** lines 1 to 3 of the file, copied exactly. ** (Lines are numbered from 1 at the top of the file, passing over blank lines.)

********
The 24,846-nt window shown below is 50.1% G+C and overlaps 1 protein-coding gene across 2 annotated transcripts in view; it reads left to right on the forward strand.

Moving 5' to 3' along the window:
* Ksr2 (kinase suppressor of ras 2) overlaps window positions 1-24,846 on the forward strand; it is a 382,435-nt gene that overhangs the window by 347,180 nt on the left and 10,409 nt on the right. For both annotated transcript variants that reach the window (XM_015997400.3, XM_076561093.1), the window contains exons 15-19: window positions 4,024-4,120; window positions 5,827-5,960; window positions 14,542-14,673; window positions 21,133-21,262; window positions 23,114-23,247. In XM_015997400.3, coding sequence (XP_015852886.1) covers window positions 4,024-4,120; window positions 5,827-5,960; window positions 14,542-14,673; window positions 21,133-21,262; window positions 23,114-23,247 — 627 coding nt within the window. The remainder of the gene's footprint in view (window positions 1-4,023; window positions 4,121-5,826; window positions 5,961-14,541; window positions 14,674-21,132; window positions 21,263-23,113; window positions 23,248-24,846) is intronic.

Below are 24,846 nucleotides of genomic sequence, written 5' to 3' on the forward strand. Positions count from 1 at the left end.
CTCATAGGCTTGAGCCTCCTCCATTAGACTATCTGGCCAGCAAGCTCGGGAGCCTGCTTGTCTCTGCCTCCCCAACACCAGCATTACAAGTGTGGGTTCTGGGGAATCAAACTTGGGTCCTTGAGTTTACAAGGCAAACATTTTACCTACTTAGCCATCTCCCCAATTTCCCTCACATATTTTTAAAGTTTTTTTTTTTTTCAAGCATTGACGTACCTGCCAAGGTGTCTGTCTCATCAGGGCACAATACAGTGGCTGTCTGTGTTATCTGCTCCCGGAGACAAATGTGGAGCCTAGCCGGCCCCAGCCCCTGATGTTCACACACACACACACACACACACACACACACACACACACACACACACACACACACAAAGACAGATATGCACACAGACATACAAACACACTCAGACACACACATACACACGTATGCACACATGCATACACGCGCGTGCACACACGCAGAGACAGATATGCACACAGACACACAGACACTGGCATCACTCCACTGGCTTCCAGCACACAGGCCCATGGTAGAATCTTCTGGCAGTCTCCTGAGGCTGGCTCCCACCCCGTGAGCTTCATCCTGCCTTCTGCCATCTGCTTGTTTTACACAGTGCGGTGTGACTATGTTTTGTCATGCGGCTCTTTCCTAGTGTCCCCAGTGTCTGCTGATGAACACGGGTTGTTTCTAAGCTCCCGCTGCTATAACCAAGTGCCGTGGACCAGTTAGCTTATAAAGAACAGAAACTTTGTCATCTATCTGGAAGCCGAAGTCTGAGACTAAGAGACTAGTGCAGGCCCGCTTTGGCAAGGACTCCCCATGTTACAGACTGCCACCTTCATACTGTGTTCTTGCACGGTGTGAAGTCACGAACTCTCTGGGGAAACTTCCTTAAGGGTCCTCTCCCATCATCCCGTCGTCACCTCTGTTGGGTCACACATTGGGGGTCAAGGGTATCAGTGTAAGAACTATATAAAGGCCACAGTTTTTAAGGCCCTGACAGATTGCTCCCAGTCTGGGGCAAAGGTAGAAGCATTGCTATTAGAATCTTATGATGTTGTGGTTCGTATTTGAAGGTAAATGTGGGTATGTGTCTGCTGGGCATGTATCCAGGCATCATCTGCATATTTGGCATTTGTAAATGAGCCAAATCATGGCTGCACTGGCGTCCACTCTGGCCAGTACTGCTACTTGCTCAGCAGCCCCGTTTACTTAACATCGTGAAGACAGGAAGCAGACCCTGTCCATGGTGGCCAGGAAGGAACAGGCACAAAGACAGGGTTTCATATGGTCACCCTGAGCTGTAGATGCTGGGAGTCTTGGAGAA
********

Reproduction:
The 24,846-nt window shown below is 50.1% G+C and overlaps 1 protein-coding gene across 2 annotated transcripts in view; it reads left to right on the forward strand.

Moving 5' to 3' along the window:
* Ksr2 (kinase suppressor of ras 2) overlaps window positions 1-24,846 on the forward strand; it is a 382,435-nt gene that overhangs the window by 347,180 nt on the left and 10,409 nt on the right. For both annotated transcript variants that reach the window (XM_015997400.3, XM_076561093.1), the window contains exons 15-19: window positions 4,024-4,120; window positions 5,827-5,960; window positions 14,542-14,673; window positions 21,133-21,262; window positions 23,114-23,247. In XM_015997400.3, coding sequence (XP_015852886.1) covers window positions 4,024-4,120; window positions 5,827-5,960; window positions 14,542-14,673; window positions 21,133-21,262; window positions 23,114-23,247 — 627 coding nt within the window. The remainder of the gene's footprint in view (window positions 1-4,023; window positions 4,121-5,826; window positions 5,961-14,541; window positions 14,674-21,132; window positions 21,263-23,113; window positions 23,248-24,846) is intronic.